While CUNY Council on World Language Study (CCWLS) was pleased to see languages (plural) listed as a disciplinary area in the Pathways Essential Learning Goals of September 12th, we are dismayed and deeply concerned about the absence of foreign languages from the Common Core and their minimal presence in the Flexible Core as per the Summary of the retreat of October 14th. Given that:
• it is knowledge of the language that gives access to the culture of a geographical area
• study of a second language affords critical reflection between language and culture
• study of a second language improves first-language competency
• the United States is at a disadvantage in foreign language competence relative to other competitive countries
• knowledge of languages other than English is relevant to all four areas in the Flexible Core
• a number of disciplines are listed in more than one area of the Flexible Core
CCWLS urges that foreign language be included as an option in all four categories of the Flexible Core. In addition, to foster deeper linguistic knowledge and cultural understanding, we strongly recommend that an exception be made so that two courses in a foreign language may be taken among the five required courses in the Flexible Core. In the increasingly interconnected world we inhabit, knowledge of another language is crucial to the professional success of CUNY graduates. We do our students a disservice if we deprive them of this knowledge and thus allow them to fall behind their peers, nationally and abroad.
CUNY Council on World Language Study
According to the MLA’s (Modern Language Association) recent statistics, in 2009, students who enrolled in Italian courses were more than one million (1,0008, 370). This is significant since it reveals that the Italian language is still showing signs of interest and appreciation among college students. Italian language and literature courses in the US in 2009 were approximately 80.752, with a 3% increase in comparison to 2006 (Last MLA’s survey). Since 1998 the study of Italian has increased 63% which makes it the 5th most studied language in American colleges and Universities. It is also important to underline that among the 215 million English speakers, 46,951,000 people speak another language.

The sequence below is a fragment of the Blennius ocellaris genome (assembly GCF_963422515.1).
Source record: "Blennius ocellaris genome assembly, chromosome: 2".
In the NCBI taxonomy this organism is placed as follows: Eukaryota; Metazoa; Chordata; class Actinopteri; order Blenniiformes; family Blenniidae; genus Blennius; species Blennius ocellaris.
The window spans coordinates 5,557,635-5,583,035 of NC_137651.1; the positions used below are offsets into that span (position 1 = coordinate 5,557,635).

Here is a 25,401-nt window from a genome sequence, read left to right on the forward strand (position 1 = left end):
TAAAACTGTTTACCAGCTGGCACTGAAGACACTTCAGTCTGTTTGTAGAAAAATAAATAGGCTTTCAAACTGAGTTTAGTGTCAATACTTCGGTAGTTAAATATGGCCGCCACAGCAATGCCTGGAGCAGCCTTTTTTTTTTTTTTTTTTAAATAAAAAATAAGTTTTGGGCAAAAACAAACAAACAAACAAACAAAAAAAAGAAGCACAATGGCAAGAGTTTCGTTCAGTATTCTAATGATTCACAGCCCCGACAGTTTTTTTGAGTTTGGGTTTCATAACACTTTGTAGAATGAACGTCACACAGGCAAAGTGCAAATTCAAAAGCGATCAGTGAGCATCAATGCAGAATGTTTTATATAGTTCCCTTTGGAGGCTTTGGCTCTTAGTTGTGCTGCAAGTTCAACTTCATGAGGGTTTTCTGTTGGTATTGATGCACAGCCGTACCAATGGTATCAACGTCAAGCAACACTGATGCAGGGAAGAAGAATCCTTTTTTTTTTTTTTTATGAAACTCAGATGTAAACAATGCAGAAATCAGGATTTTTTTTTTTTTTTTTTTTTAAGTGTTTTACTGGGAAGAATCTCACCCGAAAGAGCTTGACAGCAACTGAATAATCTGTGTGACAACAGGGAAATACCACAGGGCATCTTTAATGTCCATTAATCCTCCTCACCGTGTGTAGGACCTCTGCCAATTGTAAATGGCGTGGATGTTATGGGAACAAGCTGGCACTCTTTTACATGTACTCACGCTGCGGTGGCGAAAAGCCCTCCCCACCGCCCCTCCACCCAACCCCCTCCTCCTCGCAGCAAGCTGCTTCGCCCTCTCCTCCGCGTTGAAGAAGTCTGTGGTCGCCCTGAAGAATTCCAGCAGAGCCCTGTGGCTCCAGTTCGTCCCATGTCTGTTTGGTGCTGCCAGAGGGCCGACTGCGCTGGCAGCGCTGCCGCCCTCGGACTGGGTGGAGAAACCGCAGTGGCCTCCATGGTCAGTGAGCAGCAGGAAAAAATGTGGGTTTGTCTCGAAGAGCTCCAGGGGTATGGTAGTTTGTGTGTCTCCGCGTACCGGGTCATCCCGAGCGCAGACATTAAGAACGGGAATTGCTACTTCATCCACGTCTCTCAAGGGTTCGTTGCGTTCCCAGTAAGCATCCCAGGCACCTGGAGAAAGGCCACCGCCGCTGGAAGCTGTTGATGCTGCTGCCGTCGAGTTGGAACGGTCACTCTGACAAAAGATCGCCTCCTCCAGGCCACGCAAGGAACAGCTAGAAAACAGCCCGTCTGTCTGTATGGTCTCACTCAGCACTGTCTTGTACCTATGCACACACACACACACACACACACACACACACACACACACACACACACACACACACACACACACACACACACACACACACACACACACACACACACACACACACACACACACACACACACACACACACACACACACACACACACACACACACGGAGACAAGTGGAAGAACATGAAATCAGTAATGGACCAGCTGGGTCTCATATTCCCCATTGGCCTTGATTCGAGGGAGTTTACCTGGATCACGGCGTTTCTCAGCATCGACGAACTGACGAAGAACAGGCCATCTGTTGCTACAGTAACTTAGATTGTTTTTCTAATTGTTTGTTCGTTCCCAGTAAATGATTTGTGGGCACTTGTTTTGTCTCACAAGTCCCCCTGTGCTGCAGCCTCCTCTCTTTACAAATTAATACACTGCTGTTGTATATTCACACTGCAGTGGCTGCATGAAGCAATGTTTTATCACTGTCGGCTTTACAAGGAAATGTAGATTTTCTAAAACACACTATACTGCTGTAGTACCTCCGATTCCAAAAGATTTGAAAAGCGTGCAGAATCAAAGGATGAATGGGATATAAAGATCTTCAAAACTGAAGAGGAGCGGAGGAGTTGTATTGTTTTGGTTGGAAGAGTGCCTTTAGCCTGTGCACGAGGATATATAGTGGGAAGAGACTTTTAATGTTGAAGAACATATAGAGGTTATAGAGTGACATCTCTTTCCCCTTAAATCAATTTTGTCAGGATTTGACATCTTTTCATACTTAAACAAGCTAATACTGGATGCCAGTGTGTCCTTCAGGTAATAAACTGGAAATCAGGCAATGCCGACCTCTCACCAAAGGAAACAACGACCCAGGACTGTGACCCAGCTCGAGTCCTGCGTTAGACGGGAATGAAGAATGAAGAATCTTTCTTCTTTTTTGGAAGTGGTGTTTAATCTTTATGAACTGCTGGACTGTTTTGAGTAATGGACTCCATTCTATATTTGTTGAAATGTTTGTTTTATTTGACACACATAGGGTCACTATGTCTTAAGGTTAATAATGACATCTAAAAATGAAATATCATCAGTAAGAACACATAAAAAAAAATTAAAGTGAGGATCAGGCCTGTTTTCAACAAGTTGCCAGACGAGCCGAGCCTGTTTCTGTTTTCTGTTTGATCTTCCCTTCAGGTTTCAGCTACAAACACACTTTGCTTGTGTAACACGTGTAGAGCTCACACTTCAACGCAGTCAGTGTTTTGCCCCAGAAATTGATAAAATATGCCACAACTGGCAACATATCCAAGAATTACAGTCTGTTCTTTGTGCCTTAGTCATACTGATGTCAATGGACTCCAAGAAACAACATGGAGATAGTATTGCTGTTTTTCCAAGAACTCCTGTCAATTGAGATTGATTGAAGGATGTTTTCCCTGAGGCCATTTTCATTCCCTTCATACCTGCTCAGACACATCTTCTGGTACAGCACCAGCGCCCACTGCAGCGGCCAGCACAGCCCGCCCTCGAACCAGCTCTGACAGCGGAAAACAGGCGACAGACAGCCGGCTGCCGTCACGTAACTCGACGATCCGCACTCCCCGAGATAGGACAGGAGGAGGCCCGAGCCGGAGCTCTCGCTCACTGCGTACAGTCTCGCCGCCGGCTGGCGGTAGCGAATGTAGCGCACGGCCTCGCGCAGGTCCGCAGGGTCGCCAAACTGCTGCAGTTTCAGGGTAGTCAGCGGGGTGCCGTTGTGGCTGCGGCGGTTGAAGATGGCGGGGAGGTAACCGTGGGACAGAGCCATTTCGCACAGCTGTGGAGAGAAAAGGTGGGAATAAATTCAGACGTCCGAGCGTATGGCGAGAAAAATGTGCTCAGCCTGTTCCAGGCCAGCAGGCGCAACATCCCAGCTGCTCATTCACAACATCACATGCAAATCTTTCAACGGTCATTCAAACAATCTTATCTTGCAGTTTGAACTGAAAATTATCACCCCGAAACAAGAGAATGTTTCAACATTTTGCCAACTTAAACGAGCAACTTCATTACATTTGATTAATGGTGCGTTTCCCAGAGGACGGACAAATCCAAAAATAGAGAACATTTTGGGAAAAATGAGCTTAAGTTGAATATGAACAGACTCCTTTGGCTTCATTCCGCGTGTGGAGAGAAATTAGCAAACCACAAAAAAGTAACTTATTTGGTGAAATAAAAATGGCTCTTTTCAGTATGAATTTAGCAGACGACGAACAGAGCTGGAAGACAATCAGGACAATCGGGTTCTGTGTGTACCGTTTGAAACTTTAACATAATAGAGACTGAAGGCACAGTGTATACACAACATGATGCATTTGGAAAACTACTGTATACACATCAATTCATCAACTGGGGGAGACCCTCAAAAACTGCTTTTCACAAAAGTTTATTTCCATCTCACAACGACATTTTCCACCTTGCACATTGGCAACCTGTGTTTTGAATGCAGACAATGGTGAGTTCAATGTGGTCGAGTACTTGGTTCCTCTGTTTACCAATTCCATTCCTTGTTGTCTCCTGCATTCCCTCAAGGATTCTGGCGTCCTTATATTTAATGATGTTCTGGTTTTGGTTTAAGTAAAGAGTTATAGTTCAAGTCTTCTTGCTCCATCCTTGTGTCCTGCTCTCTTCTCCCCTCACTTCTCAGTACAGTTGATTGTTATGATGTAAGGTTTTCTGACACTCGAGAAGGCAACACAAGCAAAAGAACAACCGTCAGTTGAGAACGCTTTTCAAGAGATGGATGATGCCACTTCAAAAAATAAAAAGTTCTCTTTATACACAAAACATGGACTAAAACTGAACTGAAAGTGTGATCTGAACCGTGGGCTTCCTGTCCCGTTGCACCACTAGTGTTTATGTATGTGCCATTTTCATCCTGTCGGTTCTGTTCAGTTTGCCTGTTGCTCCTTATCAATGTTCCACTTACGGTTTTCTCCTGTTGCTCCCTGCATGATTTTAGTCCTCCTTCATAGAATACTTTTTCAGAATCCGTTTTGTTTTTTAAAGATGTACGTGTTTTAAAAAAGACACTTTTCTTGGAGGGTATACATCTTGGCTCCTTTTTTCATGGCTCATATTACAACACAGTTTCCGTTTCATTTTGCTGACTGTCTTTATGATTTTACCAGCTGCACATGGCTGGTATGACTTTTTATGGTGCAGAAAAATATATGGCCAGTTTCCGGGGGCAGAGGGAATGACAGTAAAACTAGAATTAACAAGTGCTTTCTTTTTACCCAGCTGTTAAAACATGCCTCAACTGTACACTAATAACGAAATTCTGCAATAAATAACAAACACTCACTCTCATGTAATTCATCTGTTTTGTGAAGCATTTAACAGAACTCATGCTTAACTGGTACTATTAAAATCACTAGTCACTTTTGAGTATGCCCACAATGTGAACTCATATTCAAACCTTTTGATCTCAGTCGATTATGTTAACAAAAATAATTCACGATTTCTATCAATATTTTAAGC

I stumbled into this old commercial on youtube which made me laugh so hard once again. Certainly one of my favorites ! It’s also most appropriate for language instructors, you can share it with your students, I think they will enjoy it as well.
Italian False Friends/Falsi Amici in Italiano
Attualmente: currently NOT actually (in realtà)
Camera: room NOT camera (la macchina fotografica)
Cocomero: watermelon NOT cucumber (cetriolo)
Comprensivo: understanding NOT comprehensive (completo)
Confetti: sugared almond NOT confetti (coriandoli)
Confrontare: to compare NOT to confront
Crudo: raw NOT crude (volgare)
Educato: polite NOT educated (istruito or colto)
Educazione: good manners NOT education (istruzione)
Eventuale: any NOT eventual (finale)
Fabbrica: factory NOT fabric (tessuto)
Fastidio: annoying NOT fastidious (pignolo)
Fattoria: farm NOT factory (fabbrica)
Firma: signature NOT firm, as in company (azienda) or firm, as in a mattress (rigido)
Gentile: nice NOT gentle (dolce or leggero)
Intendere: to understand NOT to intend
Libreria: bookstore NOT library (biblioteca)
Magazzino: warehouse NOT magazine (rivista)
Morbido: soft NOT morbid (morboso)
Noioso: boring NOT noisy (rumoroso)
Parente: relative NOT parent (genitore, madre, padre)
Patente: license NOT patent (richiesta di brevetto)
Peperoni: peppers NOT pepperoni, the spicy sausage (salame piccante)
Preservativo: condom NOT preservative (conservante)
Pretendere: to expect NOT to pretend (fare finta)
Rumore: sound NOT rumor (voce)
Sensibile: sensitive NOT sensible (ragionevole)
Simpatico: nice NOT sympathetic (comprensivo)
Stravagante: eccentric NOT extravagant (sprecone)
List provided by Michele Fabio @ http://bleedingespresso.com/2009/02/false-friendsfalsi-amici-in-italian.html
We just updated the resource page of our website in which you will find all sorts of resources pertaining to Italian language, literature, culture, music, comics, opera, etc. that can be shared with students and colleagues at your institutions. You might also want to add this link to your syllabi.
If you want to share other useful resources with our community, feel free to contact us either by twitter or email.
- Articulation between CC and SC
- General Edu/transfer CUNY proposal
- Creation of an online resource portal
- Sharing materials and resources
- Regents/Advanced Placement Program in Italian
- Election of Chair, and Secretary
- Internships opportunities
- Study Abroad
- Organize events for Italian month (October)
We have a twitter account ! http://twitter.com/#!/ILACCalandra
The John D. Calandra Italian American Institute mailing address is:
25 West 43rd Street 17th Floor New York, N.Y. 10036
Telephone:(212) 642-2094 Fax:(212) 642-2030 Email is firstname.lastname@example.org